While effects pedals are an important part of any contemporary guitarist’s equipment rig, many bass players I’ve talked to on tour are a bit lost when it comes to effects pedals. Some bassists don’t use any pedals at all, and many others use quantity-over-quality multi-effects pedals like the Boss ME-50B. If you’re really lost and want to try out a number of effects before you invest in individual pedals, multi-effects pedals can be a decent starting point, but I’d recommend beginning with some essential pedals and building your rig from there.
If there are bassists you’d really like to emulate, I’d recommend checking out EquipBoard. You can find detailed (though incomplete) lists of many professional bassist’s pedalboards, amplifiers, and cabinets. I also recommend aiming to purchase pedals that have “true bypass”, which means there is no signal degradation when the pedal in your chain isn’t being used. Take my recommendations with a grain of salt; your sound is unique to you, and there’s a lot of great stuff out there! I’ve divided this article into three sections: the essentials, the extras, and the hardware.
The Essentials // Pedals Recommended for Every Electric Bass Player
Pedal/Effect: Pre-amp/DI Box
Recommended Pedals: Radial J148 DI Box, Radial ToneBone BassBone V2 (for electric), Radial ToneBone BassBone OD (for doublers who play electric and upright).
- Pre-amps aren’t necessarily required, but they’re very useful for dialing in your specific tone. A pre-amp will help shape your EQ, and it’s nice to have something right at your feet if you need to make a quick adjustment during a performance. Some pre-amps have built-in low cuts/hi-pass filters (to reduce the mud and rumbliness you get on your E string). You’ll want a pre-amp with an effects loop in and out (for your pedals), and ideally a tuner out (if you want to keep your tuner out of the normal pedal chain). I use the RE ToneBone BassBone OD because it’s the one product on the market that is perfect for bassists who “double” (i.e. play upright and electric bass in the same set). It has two separate inputs and EQs for instrument-switching and tone-shaping without needing to change any cables on stage, and both inputs are run through the effects loop. Pre-amps usually have XLR-outs to run to the mixing board, if you’d like, so they also serve as a DI box. If you don’t get a preamp, it’s good to have a spare DI box on hand just in case the venue doesn’t have one.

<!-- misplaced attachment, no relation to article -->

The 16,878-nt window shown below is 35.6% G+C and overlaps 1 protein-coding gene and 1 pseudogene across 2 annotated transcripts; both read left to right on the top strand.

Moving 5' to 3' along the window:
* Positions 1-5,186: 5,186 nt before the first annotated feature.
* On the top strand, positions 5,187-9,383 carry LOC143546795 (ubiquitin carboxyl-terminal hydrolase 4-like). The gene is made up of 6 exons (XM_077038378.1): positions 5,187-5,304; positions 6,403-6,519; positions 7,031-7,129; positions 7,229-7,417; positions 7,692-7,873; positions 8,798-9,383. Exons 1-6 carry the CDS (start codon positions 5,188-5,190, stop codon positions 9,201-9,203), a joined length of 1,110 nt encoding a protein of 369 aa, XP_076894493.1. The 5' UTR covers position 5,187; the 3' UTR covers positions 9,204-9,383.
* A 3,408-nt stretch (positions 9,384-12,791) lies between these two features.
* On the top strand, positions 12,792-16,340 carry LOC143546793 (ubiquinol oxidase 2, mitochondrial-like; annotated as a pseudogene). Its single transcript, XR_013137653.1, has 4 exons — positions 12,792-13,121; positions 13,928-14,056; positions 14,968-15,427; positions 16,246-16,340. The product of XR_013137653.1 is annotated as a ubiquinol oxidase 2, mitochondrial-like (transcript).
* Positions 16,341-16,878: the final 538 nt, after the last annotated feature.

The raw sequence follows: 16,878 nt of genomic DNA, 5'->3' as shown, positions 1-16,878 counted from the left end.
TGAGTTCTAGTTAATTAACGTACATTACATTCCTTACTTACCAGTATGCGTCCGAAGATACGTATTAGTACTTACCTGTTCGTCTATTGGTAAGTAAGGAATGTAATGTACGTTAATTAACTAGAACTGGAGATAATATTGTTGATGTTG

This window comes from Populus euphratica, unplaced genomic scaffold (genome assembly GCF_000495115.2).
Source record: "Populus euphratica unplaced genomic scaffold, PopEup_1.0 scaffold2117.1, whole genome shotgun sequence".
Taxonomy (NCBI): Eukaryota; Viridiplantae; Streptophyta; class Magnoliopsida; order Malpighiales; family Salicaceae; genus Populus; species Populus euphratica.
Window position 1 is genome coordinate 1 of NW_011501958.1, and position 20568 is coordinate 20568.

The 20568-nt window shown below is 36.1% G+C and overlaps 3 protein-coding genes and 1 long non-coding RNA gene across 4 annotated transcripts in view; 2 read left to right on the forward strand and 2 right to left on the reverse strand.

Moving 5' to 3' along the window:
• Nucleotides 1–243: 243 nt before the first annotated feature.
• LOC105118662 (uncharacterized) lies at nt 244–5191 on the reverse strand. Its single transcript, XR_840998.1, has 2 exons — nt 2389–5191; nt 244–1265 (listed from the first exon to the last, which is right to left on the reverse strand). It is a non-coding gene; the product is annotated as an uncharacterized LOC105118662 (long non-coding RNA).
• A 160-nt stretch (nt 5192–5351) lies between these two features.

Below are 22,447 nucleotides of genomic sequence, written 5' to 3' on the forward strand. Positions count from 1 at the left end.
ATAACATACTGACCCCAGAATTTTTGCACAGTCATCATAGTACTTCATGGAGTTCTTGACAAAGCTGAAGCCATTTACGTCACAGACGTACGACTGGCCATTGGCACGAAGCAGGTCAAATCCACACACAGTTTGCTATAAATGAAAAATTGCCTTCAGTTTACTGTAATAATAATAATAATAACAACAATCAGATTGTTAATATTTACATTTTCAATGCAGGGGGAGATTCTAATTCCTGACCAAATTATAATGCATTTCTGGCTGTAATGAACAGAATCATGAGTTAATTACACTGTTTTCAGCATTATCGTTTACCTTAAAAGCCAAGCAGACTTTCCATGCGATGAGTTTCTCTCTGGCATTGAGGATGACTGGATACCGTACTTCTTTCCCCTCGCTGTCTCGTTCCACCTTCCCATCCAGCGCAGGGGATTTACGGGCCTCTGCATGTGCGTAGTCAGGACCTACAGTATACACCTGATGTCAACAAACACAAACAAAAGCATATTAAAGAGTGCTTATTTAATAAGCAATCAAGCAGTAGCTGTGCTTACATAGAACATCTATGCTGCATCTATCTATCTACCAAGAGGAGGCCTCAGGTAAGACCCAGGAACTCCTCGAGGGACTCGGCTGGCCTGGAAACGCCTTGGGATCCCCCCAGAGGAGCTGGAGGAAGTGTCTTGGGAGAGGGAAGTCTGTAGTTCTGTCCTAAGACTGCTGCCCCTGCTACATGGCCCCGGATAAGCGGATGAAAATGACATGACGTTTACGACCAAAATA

- While compression is often very subtle and difficult to hear, it is an absolutely essential part of any bassist’s pedalboard. A compressor will reduce the gain of your volume “peaks”, giving you a more even presence in the mix and generally giving your bass more sustain. Compression pedals are primarily used at the beginning of your pedal chain to send a stable signal to the rest of your pedals, but some choose to put compression at the end of their pedal chain to send a more consistent signal back to the pre-amp or amplifier. Try it in both places and see what works best for you! I use the MXR M87, along with prolific bassists Billy Sheehan, Felix Pastorius, Marcus Miller, and Adam Neely.
- This one doesn’t need much explanation, does it? You’ve got to be able to stay in tune! I like the TC Electronic Polytune 3 because it’s accurate to +/- 0.02 cents, responds well to lower bass frequencies, and has a built-in buffer. There are also several visualization options.
Recommended Pedals: TC Electronic Polytune 3, Radial Engineering Stage Bug SB-15